A Commentary on Potential Implications of the COVID-19 Pandemic on Wild Turkey Populations

The global, societal, and economical impacts of the COVID-19 pandemic, though fluid and ever-changing, are well-documented in the daily flurry of news reports. However, we are just beginning to understand the impacts, both long and short-term, on the natural world. Most highly-publicized reports of the environmental impacts of this pandemic are of a positive nature; less pollution and less negative human influence in general. However, the effects of this pandemic on the sporting world are a very different story. Anglers and hunters all over the country are home on quarantine, and many are taking advantage of their new-found free time by enjoying time in the outdoors. While this is ultimately a positive for sportsmen and women, it’s effects on various quarries and species may be having a negative impact. Case in point: the wild turkey. 

The following document, prepared by University of Georgia’s Michael J. Chamberlain, Ph.D. , and Louisiana State University’s Bret A. Collier, Ph.D. , provides us with the first glimpse into what ways COVID-19 may have an effect on wild turkey populations.

Date composed: April 13, 2020

A Commentary on Potential Implications of the COVID-19 Pandemic on Wild Turkey Populations Date composed: April 13, 2020 During early 2020, countries across the globe were impacted by a rapidly spreading virus (COVID-19) that has impacted nearly every facet of daily life. As COVID-19 is spread via contact between infected individuals, social distancing has been widely implemented worldwide in attempts to dampen effects of the pandemic. This social distancing places restrictions on both human movement and person to person interactions, and is designed to reduce transmission of the virus. Although reducing spread of the virus and the ongoing loss of human life are of paramount concern, social distancing and the sudden changes to how people interact and behave have potential implications to many parts of our economy, mental and physical health, and societal activities enjoyed by millions worldwide.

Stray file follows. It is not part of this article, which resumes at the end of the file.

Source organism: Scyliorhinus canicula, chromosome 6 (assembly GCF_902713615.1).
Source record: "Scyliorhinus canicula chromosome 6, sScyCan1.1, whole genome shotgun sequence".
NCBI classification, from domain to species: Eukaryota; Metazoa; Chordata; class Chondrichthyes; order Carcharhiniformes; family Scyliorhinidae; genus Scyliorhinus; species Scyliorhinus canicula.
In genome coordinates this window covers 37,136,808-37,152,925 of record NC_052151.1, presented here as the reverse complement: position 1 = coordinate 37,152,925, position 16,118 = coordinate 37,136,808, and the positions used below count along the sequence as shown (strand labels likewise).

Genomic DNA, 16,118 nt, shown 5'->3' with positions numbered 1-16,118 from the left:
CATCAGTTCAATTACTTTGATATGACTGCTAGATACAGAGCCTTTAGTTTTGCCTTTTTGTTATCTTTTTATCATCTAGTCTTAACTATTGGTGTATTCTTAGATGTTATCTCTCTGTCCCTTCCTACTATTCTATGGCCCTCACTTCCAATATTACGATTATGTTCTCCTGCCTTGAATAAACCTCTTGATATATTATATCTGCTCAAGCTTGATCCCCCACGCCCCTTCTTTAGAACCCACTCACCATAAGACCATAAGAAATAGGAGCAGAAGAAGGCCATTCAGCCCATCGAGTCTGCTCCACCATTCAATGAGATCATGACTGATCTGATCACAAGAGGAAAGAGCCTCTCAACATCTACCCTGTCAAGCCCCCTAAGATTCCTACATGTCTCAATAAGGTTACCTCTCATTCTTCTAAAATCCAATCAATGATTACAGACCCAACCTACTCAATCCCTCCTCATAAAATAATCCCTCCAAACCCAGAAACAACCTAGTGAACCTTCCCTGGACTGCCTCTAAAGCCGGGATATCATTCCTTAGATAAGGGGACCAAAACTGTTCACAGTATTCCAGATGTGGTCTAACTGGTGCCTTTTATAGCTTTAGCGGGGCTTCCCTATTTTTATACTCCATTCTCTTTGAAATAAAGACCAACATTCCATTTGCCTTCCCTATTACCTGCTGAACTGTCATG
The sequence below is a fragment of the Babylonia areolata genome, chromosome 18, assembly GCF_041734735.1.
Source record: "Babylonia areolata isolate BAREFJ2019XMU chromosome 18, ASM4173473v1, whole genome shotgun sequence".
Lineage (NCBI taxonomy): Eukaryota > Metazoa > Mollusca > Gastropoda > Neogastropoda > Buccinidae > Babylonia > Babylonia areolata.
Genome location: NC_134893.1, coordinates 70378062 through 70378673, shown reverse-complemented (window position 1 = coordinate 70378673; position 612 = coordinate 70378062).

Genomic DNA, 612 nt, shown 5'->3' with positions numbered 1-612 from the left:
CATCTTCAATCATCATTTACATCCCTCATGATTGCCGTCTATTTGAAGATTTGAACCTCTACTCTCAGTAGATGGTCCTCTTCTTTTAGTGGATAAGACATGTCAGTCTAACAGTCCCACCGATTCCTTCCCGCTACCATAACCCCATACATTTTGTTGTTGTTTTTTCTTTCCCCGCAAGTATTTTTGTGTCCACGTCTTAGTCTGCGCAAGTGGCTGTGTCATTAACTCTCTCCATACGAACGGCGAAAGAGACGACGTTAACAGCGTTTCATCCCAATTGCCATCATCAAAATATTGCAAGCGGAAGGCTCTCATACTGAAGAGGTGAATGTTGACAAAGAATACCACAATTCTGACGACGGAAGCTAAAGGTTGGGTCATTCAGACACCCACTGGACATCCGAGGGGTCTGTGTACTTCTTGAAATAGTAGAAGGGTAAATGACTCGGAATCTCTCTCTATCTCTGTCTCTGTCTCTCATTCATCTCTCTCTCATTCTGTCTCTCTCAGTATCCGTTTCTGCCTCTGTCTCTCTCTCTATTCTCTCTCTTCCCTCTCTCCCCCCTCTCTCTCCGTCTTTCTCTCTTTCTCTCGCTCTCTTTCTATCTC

Across the United States, many forms of recreational activity occur during spring, including notable increases in recreational fishing and hunting. Within many states, sportspersons are being allowed, and in some cases encouraged, to spend time outdoors enjoying these recreational activities, which allow these sportspersons to practice social distancing while also participating in recreational activities they enjoy and cherish. Specific to hunting, the pursuit of the wild turkey is a socially and economically important activity that is enjoyed by millions of hunters annually, including ourselves. Wild turkeys are the only gamebird in the conterminous United States hunted primarily during their breeding season, which occurs during spring. At the writing of this commentary, we note that nationwide, hunting seasons for wild turkeys have been ongoing in many states, and are beginning in many others. With millions of Americans ordered to practice social distancing and refrain from their regular daily social activities, substantive potential exists that hunters pursuing wild turkeys could increase the amount of time they spend hunting (hereafter hunter effort). As such, we believe there may be potentially significant implications to wild turkey populations because of changes in hunting activity during spring 2020. Our concerns are predicated on well-documented, long-term declines in abundance and productivity of Eastern wild turkey populations throughout broad portions of the subspecies range, declines which we note have been ongoing for years and are of significant concern to many state wildlife agencies…

To read the full document CLICK HERE